The massages include creative healing that tends to target specific areas that need some extra care. Gowri says, “Creative healing was introduced into my program as a result of the obvious need for the lower back, sacrum and coccyx (together with the muscles associated with those areas) to be extremely mobile and free from congestion to facilitate a gentle birth.” It may include general and pelvic lymphatic drainage (helps with pelvic edema, or swelling), abdominal toning, digestive treatment (toning pancreas and liver), heart treatment (improve cardiac efficiency), back and neck treatment and sciatic treatment.
Not only is reflexology calming, but it can help restore sleep patterns and even support your milk let-down when breastfeeding, according to Gowri. On my first day of reflexology, all was relaxing until Paola passed over a point on the inside and outside hollow areas under my anklebone. Intrigued by this unexplainable pain, I needed more answers. Paola explained to me that it is the zone that corresponds with your uterus, which is the organ that needs the most TLC after birth.
Massaging the mother plays a crucial role in the program, but there are many benefits in baby massage as well. Paola is a qualified IAIM Infant Massage Instructor and taught us how to massage my newborn, Nina, who suffered from colic and gas issues. Paola taught us how to ease stomach pains by stroking the abdomen. We also learned the importance of massaging the arms and legs since in the early days they are still rolled in a ball and need some lengthening.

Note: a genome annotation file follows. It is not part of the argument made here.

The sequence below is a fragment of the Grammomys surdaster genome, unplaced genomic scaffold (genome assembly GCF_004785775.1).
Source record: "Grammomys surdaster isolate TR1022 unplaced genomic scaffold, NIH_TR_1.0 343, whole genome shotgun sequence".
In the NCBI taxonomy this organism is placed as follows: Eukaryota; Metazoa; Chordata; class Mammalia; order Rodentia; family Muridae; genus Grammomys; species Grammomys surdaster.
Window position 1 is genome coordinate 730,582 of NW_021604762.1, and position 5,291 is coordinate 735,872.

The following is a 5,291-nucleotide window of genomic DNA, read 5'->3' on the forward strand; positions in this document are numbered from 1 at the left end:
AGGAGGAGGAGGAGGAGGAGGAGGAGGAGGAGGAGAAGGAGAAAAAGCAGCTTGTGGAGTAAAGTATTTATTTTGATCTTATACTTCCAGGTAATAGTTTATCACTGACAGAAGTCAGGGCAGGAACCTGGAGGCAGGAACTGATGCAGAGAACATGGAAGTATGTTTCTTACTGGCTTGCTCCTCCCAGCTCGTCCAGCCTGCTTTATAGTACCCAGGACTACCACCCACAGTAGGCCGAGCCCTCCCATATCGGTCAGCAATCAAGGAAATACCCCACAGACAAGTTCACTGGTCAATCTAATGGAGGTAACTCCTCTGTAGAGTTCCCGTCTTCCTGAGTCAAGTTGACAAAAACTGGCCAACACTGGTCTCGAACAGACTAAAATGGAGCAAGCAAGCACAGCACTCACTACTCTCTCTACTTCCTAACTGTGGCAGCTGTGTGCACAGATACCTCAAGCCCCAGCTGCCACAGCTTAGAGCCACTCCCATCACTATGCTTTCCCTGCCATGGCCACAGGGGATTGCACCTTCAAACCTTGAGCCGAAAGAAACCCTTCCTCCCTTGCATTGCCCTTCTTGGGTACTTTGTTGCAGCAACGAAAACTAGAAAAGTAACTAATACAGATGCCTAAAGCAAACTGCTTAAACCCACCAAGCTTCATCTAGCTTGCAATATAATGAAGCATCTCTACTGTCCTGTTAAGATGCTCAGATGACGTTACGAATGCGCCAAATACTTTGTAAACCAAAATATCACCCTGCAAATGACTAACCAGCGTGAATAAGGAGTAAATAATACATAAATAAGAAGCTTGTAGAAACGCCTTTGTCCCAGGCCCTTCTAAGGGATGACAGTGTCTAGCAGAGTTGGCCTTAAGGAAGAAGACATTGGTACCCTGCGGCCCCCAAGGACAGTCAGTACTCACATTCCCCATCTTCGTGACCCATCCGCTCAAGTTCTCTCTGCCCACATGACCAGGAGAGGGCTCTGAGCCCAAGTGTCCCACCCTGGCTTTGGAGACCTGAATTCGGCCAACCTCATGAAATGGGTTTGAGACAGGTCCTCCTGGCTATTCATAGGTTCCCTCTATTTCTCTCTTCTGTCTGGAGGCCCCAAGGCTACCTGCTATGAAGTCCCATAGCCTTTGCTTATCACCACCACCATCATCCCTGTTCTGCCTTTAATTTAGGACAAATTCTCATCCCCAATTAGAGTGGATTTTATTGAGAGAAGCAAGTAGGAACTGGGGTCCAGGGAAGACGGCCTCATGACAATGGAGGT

When the baby is born there is a vacuum created in the abdomen due to the birthing process which can cause internal organs such as the liver, stomach, spleen, and uterus to prolapse down in varying degrees. According to the Gentle Birth Method, a tummy wrap prevents this and supports your internal organs by binding the abdomen daily after giving birth.
Paola would wrap a long linen cloth very tightly (emphasis on the very — to the point of not being able to eat) across my midsection. She would wrap me twice a day, after my massages, and I had to wear it all day, even when I slept. To make things even more pleasant, I had to wear a tight-fitting corset over the wrap. At times it was hard to eat, sit, or sleep, but eventually I would get used to it and would not feel it anymore. I cringe thinking about those two weeks I spent wrapped up and wearing the corset. I dreaded this part the most, but looking back, I would have to say it yielded the best results. “As our daily sessions were happening you were gently coming back into your non-pregnant body,” Paola says.
Having a solid postpartum nutrition plan full of nutrient-rich foods plays a major role in nursing yourself back to health. During pregnancy and birth, most nutrients are given to your baby leaving you with minimal resources left for yourself. A balanced diet, with the help of supplements, can get your body back on track and especially help with your mood.
There is research linking nutrient depletion during pregnancy and lactation to postpartum depression. Nutrient depletion can affect your production of mood-regulating neurotransmitters, such as serotonin. Lower levels of folate, Vitamin D, iron, zinc, and fats have been associated with a high risk of postpartum depression.That is why being conscious of nutrient-rich diet does not stop with your child being born.